I think when a company looks at it as a new thing that they have to install and implement and roll out, then it becomes a different discussion to when its an incremental rollout of IoT. To say ‘here’s a new thing, it’s going to cost some money’, they then challenge why they want to do that. Whereas most of the IoT stuff that we see is this incremental approach, so things are gradually coming in.
IoT also often bounces around industry verticals, which often confuses people. It’s power is being able to pull things from more than one place and decide what to do, not just zone in on a thing and that’s a tricky thing for people to navigate. That’s why a lot of it comes through via data centres, via buildings and via industrial processes.
We’ve got lots of buzzwords - we’ve got cloud and we’ve got big data - well, IoT feeds big data. And big data doesn’t care where the data comes from. So when you apply analytics and machine learning to that, that mass of data is when you start to get some benefit. You notice that one particular part of your business that would appear identical to another is actually performing better.
You realise that some of the peripheral things that you weren’t looking at before you can tune to make other parts of the business better. It’s that wide disparity of data is what helps IoT - but that’s why it’s difficult to say, right I’m going to install an IoT system. It might be something outside your normal kind of business that can tell you that stuff.
With regards to where spend is happening, 451 said that IoT deployments and usage is particularly strong in enterprise initiatives around data and transactional intensive workload categories, such as data analytics and security. It is also seeing IoT-specific projects around the data collection and analysis of financial, healthcare or industrial functions; the uptime/reliability of mission-critical line of business servers and applications; as well as monitoring the efficiency and costs related to a specific business operation or department such as a hospital emergency room.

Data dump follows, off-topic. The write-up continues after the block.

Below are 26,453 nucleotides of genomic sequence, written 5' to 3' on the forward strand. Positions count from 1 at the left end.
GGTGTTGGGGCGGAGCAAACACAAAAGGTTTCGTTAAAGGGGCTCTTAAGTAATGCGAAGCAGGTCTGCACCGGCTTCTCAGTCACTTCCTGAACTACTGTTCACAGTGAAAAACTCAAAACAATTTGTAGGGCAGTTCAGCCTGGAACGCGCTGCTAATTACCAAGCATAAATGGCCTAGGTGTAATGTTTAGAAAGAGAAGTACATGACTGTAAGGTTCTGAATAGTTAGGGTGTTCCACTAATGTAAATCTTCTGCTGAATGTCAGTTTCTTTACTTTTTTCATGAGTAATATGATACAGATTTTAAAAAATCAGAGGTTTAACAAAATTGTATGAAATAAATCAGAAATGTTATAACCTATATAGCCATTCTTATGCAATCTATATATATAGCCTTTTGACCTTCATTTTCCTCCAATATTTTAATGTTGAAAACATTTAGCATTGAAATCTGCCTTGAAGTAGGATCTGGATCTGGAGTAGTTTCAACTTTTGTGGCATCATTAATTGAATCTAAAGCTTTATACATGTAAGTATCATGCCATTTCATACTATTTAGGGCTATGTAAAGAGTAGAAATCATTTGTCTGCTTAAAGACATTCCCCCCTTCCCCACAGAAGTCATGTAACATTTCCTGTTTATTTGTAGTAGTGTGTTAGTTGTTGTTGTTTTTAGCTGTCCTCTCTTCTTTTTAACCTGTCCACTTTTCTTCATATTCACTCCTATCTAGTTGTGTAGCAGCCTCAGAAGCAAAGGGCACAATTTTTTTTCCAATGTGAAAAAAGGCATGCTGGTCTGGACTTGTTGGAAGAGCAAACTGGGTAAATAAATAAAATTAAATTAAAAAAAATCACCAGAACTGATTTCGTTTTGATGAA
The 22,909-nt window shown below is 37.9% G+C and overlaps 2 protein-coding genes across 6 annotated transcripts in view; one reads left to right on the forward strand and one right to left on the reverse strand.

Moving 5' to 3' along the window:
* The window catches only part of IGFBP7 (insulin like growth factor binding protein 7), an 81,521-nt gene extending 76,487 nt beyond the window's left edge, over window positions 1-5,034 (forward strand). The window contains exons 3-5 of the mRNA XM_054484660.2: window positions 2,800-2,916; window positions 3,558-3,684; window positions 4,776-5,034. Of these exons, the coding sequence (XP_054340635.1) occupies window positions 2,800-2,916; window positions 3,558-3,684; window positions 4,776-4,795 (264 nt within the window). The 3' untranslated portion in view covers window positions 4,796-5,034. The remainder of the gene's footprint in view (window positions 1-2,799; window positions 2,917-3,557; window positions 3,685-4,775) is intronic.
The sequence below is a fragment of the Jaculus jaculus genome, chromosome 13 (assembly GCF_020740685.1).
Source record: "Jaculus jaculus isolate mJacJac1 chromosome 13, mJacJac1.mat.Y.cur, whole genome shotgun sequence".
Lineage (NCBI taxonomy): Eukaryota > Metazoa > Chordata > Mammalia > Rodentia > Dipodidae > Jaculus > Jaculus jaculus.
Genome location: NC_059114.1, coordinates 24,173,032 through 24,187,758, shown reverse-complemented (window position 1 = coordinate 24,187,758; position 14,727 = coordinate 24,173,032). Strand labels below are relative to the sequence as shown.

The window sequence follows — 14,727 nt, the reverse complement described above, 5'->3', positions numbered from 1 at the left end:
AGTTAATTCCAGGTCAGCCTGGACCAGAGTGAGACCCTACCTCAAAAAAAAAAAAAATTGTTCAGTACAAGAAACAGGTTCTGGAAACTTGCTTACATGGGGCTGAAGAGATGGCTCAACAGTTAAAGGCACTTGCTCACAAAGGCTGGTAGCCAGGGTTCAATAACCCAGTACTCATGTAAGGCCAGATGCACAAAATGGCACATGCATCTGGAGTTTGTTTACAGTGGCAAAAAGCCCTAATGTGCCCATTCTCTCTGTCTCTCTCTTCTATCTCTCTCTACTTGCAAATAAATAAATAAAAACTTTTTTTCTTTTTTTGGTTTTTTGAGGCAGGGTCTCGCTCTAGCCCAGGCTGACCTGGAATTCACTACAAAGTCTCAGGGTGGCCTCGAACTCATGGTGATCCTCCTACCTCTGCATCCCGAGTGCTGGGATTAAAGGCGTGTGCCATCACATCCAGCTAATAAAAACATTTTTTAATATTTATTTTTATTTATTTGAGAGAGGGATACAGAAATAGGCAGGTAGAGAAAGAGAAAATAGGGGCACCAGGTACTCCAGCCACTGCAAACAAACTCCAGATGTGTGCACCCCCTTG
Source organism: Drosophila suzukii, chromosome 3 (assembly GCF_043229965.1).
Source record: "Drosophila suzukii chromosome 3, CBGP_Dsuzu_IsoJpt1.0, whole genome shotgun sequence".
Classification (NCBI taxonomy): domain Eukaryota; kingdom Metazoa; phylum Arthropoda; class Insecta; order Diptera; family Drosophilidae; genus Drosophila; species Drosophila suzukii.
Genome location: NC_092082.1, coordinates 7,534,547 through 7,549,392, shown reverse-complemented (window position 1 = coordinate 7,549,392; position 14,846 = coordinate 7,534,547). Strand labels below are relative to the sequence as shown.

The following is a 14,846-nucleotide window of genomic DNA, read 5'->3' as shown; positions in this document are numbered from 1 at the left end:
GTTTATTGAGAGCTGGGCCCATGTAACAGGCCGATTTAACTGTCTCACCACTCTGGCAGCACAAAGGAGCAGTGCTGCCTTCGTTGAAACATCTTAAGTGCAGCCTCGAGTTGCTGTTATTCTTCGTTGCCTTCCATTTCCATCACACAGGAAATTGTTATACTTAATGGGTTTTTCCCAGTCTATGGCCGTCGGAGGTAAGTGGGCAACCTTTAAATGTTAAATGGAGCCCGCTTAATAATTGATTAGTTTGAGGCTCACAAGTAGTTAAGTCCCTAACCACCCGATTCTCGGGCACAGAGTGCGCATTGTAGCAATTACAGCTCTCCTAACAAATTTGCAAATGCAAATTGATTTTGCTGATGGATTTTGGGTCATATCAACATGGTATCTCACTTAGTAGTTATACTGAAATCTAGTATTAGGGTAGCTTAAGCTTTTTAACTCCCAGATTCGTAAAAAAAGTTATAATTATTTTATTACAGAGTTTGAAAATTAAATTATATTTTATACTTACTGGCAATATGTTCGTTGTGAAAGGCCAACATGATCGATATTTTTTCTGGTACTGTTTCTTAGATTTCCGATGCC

Some 68% of companies said that they are currently using IoT data to optimise operations, such as improving performance, or driving efficiencies. This is often the first stage of diving into IoT. Whereas, 42% of enterprises use IoT data to develop new products or enhance existing products and services, according to 451 Research. This group will likely be more sophisticated in their approach, in my opinion.
However, one of the most interesting stats to come out of the research was with regards to skills - which seemed to divide opinion. 54% of respondents said that a lack of trained IoT staff is not an issue for their organisations, versus 46% who said that they are having difficult filling IoT-related positions.